However, upon further analysis, this second crisis of conscience also reveals that Huck still holds many of the racist attitudes he displays earlier in the novel. When Huck makes the decision to “steal Jim out of slavery again,” he associates this decision with him going to Hell. Therefore, even though he chooses to go against societal norms in order to help Jim, he still sees his actions as immoral. Although he sees Jim’s value and worthiness of being freed, Huck does not reach a point where he sees the actual institution of slavery as an atrocity. As Jane Smiley points out, even though Huck sees Jim as a man, he doesn’t “act in accordance to his feelings” (460). Furthermore, by using the word “steal,” he is still referencing Jim as a piece of property. This can also be seen when he tries to find Jim, and states “Why, he was my nigger, and that was my money. Where is he?—I want my nigger” (203). Huck’s phrase “my nigger,” particularly with the emphasis on the word “my,” stresses that Jim is his property. The use of the word “nigger” reflects how Huck still views Jim as subordinate. As author Peach Henry discusses in her critical essay “The Struggle or Tolerance: Race and Censorship in Huckleberry Finn,” critics of the novel often disparage it for giving blacks “traits that deny their humanity and mark them as inferior” (391). Evidence for this criticism is abundant in this scene; despite Huck’s recent realization that Jim is a friend he deeply cares about and wants to steal from slavery, Huck still considers Jim subhuman.

These two moments of crises, one at the beginning of the novel and one at the end, prove the persistence of Huck Finn’s ambivalence and offer justification for the end of the novel. The Adventures of Huckleberry Finn is criticized because the last few chapters disrupt the progress Huck has made in viewing Jim as a human, but, as these two moments of crises illustrate, Huck was never on the path to moral perfection. Although it may disappoint readers to see the character Huck Finn revert to racism even in the final chapters, Huck is still a young boy who is the product of a southern and heavily racist environment; it would be unrealistic for him to fully reject the values society has placed on him based on one journey. Twain consistently juxtaposes moments of moral progress with moments of moral regression and is clear about his intentions across the text; therefore, it should neither surprise nor upset readers in the way Twain concluded the novel.

The perseverance of Huck’s ambivalence in this novel is significant because it creates controversial but necessary conversation surrounding topics of race for both contemporary and modern readers. Twain’s creation of such an ambivalent character should not be seen as a downfall of this novel, but rather a major component in its power and continuing relevance. Critic Jane Smiley argues that the paradox of Huck realizing Jim’s humanity, yet remaining racist through the end diminishes the novel. She contends that the book is highly flawed and offensive because it insinuates that “all you have to do to be a hero is acknowledge that your poor sidekick is human; you don’t actually have to act in the interest of his humanity” (465). Yet Smiley seems to be overlooking that Twain never claimed that Huck was the hero of the story. While Huck’s racism certainly should not be excused, Huck’s character is powerful precisely because he is continually conflicted with what to believe—a struggle to which many can relate. Smiley’s harsh criticism of Twain’s writing fails to recognize the value of creating a character that is morally flawed. The presence of racism in this novel does the opposite of diminishing its importance; instead, it highlights the difficulty of overcoming deep-rooted societal values, and causes the reader to question their own assumptions about society.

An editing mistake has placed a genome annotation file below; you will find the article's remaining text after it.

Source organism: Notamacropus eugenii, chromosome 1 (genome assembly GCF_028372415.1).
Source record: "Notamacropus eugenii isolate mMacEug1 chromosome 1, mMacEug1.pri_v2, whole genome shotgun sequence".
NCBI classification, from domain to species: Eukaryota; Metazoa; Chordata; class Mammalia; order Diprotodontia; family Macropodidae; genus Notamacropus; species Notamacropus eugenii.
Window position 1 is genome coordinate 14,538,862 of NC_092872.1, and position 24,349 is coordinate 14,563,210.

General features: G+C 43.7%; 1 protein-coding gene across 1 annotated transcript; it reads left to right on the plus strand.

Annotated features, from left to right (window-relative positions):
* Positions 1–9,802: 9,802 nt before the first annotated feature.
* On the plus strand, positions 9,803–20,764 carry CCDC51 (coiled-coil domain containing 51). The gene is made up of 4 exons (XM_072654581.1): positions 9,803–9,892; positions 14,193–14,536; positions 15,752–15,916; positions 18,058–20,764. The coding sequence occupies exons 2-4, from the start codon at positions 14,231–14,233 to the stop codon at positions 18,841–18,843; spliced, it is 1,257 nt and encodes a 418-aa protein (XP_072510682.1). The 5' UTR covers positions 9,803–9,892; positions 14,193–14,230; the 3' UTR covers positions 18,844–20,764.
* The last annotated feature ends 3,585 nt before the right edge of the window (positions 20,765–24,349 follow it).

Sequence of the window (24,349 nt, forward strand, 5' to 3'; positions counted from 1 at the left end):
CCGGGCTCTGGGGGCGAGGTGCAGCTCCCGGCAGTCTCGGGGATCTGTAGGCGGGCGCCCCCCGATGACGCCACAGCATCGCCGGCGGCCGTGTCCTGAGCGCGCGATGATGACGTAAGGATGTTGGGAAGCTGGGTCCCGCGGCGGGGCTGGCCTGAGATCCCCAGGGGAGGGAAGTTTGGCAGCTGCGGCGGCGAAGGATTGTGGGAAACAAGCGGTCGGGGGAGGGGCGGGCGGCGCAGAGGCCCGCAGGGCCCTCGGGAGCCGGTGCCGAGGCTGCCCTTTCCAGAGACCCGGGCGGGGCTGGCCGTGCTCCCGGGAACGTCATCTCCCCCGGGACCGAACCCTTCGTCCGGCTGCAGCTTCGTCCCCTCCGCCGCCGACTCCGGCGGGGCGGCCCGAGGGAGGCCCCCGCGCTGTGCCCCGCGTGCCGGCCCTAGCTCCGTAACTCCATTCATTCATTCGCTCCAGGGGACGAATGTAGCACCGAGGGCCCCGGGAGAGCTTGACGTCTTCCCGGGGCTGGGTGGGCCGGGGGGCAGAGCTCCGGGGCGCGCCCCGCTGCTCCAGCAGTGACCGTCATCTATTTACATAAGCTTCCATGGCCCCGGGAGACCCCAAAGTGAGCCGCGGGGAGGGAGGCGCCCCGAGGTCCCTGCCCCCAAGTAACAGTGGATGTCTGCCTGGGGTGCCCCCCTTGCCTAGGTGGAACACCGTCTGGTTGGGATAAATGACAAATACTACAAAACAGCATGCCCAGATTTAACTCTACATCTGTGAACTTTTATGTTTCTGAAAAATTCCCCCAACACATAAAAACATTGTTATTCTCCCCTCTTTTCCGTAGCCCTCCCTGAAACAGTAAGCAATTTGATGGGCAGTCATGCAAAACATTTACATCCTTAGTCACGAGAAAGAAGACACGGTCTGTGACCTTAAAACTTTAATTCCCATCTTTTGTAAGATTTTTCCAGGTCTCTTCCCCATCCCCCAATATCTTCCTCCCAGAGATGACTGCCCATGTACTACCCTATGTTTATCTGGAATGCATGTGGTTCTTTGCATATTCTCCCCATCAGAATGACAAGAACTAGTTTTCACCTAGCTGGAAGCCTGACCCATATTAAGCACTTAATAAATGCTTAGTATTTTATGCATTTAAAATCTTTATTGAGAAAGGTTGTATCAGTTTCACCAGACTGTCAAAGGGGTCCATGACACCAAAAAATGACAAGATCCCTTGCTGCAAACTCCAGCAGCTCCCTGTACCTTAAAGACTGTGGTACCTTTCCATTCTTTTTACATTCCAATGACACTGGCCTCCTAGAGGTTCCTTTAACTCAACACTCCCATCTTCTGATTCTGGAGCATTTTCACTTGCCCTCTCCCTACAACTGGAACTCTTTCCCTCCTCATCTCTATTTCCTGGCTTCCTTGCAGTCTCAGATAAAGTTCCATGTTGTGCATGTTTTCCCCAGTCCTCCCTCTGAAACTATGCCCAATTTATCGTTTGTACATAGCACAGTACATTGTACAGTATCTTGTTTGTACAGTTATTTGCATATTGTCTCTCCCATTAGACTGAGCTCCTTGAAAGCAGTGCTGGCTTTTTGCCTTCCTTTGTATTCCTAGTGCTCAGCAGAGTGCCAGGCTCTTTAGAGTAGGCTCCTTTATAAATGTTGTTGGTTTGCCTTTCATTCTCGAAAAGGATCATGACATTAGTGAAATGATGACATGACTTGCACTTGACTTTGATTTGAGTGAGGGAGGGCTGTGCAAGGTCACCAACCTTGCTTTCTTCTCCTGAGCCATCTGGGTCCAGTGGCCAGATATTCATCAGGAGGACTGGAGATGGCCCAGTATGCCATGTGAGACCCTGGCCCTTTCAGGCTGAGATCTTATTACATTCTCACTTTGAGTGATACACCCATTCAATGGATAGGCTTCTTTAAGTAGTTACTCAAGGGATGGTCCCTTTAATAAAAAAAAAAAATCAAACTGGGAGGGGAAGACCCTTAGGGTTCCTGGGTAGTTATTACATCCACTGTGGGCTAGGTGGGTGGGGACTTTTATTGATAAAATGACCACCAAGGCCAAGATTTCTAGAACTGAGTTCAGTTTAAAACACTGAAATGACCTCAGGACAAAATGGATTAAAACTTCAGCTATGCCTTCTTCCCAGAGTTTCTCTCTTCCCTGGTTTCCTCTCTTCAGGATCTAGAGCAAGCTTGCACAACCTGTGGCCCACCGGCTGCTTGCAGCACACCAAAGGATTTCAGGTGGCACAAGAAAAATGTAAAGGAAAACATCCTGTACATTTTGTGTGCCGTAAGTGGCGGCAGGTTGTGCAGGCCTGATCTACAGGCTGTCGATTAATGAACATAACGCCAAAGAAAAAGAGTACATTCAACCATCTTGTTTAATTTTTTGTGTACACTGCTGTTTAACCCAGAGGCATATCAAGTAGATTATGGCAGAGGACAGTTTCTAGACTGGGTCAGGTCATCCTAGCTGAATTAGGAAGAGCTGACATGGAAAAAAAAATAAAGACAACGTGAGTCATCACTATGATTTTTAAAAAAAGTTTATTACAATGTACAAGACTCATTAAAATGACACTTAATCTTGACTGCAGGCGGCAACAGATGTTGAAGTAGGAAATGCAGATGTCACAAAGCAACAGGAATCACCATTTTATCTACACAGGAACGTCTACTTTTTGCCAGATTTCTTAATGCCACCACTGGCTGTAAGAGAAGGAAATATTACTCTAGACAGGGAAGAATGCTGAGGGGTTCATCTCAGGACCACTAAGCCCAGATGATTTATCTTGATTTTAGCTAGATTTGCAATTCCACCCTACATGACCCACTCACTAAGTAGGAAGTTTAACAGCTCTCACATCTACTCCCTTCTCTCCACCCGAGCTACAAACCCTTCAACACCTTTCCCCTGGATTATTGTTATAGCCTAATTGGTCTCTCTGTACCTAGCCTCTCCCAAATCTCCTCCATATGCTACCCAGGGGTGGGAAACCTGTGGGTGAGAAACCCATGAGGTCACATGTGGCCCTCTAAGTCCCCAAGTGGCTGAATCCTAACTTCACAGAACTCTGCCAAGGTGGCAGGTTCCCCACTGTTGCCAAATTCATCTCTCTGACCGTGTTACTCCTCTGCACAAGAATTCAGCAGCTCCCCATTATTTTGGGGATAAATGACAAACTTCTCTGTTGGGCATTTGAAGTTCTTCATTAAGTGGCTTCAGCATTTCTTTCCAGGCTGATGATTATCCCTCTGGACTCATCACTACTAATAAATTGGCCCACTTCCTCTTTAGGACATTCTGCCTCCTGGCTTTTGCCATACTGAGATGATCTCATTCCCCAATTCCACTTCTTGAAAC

Through the use of uncomfortable language such as the frequent use of the word “nigger,” and contradicting viewpoints on the topic of race, Twain incites the reader to think critically about their own views on race. Peaches Henry, who is a supporter of Twain, states:

“Active engagement with Twain’s novel provides one method for students to confront their own deepest racial feelings and insecurities. Though the problem of racial perspective present in Huckleberry Finn may never be satisfactorily explained for censors or scholars, the consideration of them may have a practical, positive bearing on the manner in which America approaches races in the coming century.” (405)

As Henry explains, the uneasiness felt from not having the “perfect ending” gives this book the power to provoke controversy and conversation, important factors in creating change. Twain has masterfully managed to create a conflict between his critics that parallels the contradiction seen within the character Huck Finn. Twain has crafted a novel that has managed to transcend time; the discomfort of the conclusion and consistent uncertainty reminds the reader to question what society has told them to believe about the world—or they may forever end up as ambivalent as Huckleberry Finn.

Works Cited

Henry, Peaches (eds.). Mark Twain: Adventures of Huckleberry Finn: A Case Study in Critical Controversy. 2nd. Edition. Boston & New York, Bedford/St. Martin’s, 2004.  Print.

Smiley, Jane (eds.). Mark Twain: Adventures of Huckleberry Finn: A Case Study in Critical Controversy. 2nd. Edition. Boston & New York, Bedford/St. Martin’s, 2004.  Print.

Twain, Mark. Adventure of Huckleberry Finn. 2nd. Edition. Boston & New York, Bedford/St. Martin’s, 2004.  Print.